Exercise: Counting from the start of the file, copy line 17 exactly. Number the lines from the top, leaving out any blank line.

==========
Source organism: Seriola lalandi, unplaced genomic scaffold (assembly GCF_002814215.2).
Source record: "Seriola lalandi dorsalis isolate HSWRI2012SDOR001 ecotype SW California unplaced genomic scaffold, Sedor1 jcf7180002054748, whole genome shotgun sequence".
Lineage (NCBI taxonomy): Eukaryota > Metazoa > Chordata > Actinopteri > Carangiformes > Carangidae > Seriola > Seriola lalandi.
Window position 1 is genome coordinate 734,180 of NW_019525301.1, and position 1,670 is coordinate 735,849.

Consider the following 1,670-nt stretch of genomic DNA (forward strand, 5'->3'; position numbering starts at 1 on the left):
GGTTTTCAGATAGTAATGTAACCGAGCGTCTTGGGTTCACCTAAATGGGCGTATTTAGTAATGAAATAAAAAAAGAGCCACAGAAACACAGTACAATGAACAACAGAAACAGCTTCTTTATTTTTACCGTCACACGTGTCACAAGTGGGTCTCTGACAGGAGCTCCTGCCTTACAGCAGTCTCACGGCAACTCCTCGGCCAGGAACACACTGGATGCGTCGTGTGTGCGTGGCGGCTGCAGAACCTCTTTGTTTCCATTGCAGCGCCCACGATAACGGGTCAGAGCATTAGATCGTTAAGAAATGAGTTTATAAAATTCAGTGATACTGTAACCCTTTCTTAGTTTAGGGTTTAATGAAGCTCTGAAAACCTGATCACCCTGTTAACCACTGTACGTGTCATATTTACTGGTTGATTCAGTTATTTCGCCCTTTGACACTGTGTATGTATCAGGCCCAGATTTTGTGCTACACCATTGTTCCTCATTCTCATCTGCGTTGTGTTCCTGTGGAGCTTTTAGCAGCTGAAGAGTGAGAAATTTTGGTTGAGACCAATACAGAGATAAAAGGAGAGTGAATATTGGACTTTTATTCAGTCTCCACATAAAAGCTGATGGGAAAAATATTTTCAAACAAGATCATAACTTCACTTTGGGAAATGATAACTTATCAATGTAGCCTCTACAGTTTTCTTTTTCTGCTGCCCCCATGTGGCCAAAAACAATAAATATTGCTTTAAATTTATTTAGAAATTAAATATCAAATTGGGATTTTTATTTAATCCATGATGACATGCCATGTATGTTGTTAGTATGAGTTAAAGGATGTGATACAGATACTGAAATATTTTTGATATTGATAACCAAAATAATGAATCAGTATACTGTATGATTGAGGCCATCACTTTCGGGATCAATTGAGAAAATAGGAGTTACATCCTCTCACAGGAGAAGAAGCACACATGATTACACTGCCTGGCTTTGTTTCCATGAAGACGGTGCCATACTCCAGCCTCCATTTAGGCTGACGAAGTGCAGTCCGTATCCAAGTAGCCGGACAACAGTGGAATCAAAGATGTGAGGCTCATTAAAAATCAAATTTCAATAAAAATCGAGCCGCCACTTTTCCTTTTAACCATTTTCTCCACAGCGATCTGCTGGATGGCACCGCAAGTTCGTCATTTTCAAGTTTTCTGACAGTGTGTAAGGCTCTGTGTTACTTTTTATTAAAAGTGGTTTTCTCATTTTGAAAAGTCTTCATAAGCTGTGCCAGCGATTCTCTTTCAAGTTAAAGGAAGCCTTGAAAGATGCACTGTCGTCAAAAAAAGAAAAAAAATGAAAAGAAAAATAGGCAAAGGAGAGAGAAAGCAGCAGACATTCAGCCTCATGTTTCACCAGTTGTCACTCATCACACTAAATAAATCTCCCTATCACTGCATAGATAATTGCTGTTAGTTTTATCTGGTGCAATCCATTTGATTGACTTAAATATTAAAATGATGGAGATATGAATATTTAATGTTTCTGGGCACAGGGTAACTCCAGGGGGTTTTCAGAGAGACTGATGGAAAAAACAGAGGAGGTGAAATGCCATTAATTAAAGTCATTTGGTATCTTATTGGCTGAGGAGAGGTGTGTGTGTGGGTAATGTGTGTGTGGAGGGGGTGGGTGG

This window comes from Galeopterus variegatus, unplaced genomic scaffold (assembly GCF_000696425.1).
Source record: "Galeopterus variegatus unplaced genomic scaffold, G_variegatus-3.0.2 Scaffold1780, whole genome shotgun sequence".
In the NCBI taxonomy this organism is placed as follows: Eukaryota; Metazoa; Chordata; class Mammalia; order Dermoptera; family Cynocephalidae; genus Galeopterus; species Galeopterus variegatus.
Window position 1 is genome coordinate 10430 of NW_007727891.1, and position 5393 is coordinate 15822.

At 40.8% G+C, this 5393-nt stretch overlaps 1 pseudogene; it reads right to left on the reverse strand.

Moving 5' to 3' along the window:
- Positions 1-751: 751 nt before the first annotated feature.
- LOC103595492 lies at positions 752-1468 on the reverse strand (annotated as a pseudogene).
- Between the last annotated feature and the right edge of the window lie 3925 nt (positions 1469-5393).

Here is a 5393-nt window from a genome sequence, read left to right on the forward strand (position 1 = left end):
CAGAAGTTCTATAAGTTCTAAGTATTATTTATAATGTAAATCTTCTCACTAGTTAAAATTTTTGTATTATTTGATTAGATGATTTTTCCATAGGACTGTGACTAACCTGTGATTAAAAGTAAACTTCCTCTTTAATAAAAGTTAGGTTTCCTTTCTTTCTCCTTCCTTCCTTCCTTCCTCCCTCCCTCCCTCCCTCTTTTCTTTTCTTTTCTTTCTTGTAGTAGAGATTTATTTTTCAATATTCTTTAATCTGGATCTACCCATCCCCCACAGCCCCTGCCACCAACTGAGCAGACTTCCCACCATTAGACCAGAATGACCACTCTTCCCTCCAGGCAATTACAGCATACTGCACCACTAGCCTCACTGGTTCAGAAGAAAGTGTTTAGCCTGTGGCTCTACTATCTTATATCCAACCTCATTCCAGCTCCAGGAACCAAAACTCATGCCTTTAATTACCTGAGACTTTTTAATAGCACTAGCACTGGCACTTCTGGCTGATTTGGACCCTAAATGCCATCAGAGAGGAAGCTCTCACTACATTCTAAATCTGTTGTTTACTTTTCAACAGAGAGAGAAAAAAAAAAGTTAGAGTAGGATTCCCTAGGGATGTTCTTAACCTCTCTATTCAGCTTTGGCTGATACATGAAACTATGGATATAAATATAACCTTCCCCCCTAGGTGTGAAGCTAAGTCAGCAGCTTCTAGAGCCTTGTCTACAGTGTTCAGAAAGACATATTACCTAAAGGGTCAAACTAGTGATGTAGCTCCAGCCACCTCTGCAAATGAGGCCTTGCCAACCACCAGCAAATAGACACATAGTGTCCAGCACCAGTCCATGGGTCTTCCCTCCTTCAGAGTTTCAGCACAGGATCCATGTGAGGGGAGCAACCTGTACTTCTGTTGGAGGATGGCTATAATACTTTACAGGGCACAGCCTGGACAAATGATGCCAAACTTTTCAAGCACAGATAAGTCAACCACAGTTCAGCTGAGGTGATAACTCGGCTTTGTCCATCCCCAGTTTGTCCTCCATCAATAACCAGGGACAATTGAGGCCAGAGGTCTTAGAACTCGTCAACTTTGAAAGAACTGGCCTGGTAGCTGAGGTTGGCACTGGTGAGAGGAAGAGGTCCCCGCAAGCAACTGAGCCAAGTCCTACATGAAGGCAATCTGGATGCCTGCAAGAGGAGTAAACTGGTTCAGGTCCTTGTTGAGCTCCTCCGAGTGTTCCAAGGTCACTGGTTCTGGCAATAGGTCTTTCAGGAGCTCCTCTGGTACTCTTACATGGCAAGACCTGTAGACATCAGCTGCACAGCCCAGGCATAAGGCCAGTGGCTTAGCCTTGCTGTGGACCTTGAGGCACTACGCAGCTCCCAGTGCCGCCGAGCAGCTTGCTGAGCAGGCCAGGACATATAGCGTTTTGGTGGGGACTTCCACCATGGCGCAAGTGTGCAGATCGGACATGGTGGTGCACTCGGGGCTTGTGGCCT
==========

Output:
CAGAAGTTCTATAAGTTCTAAGTATTATTTATAATGTAAATCTTCTCACTAGTTAAAATTTTTGTATTATTTGATTAGATGATTTTTCCATAGGACTGTGACTAACCTGTGATTAAAAGTAAACTTCCTCTTTAATAAAAGTTAGGTTTCCTTTCTTTCTCCTTCCTTCCTTCCTTCCTCCCTCCCTCCCTCCCTCTTTTCTTTTCTTTTCTTTCTTGTAGTAGAGATTTATTTTTCAATATTCTTTAATCTGGATCTACCCATCCCCCACAGCCCCTGCCACCAACTGAGCAGACTTCCCACCATTAGACCAGAATGACCACTCTTCCCTCCAGGCAATTACAGCATACTGCACCACTAGCCTCACTGGTTCAGAAGAAAGTGTTTAGCCTGTGGCTCTACTATCTTATATCCAACCTCATTCCAGCTCCAGGAACCAAAACTCATGCCTTTAATTACCTGAGACTTTTTAATAGCACTAGCACTGGCACTTCTGGCTGATTTGGACCCTAAATGCCATCAGAGAGGAAGCTCTCACTACATTCTAAATCTGTTGTTTACTTTTCAACAGAGAGAGAAAAAAAAAAGTTAGAGTAGGATTCCCTAGGGATGTTCTTAACCTCTCTATTCAGCTTTGGCTGATACATGAAACTATGGATATAAATATAACCTTCCCCCCTAGGTGTGAAGCTAAGTCAGCAGCTTCTAGAGCCTTGTCTACAGTGTTCAGAAAGACATATTACCTAAAGGGTCAAACTAGTGATGTAGCTCCAGCCACCTCTGCAAATGAGGCCTTGCCAACCACCAGCAAATAGACACATAGTGTCCAGCACCAGTCCATGGGTCTTCCCTCCTTCAGAGTTTCAGCACAGGATCCATGTGAGGGGAGCAACCTGTACTTCTGTTGGAGGATGGCTATAATACTTTACAGGGCACAGCCTGGACAAATGATGCCAAACTTTTCAAGCACAGATAAGTCAACCACAGTTCAGCTGAGGTGATAACTCGGCTTTGTCCATCCCCAGTTTGTCCTCCATCAATAACCAGGGACAATTGAGGCCAGAGGTCTTAGAACTCGTCAACTTTGAAAGAACTGGCCTGGTAGCTGAGGTTGGCACTGGTGAGAGGAAGAGGTCCCCGCAAGCAACTGAGCCAAGTCCTACATGAAGGCAATCTGGATGCCTGCAAGAGGAGTAAACTGGTTCAGGTCCTTGTTGAGCTCCTCCGAGTGTTCCAAGGTCACTGGTTCTGGCAATAGGTCTTTCAGGAGCTCCTCTGGTACTCTTACATGGCAAGACCTGTAGACATCAGCTGCACAGCCCAGGCATAAGGCCAGTGGCTTAGCCTTGCTGTGGACCTTGAGGCACTACGCAGCTCCCAGTGCCGCCGAGCAGCTTGCTGAGCAGGCCAGGACATATAGCGTTTTGGTGGGGACTTCCACCATGGCGCAAGTGTGCAGATCGGACATGGTGGTGCACTCGGGGCTTGTGGCCT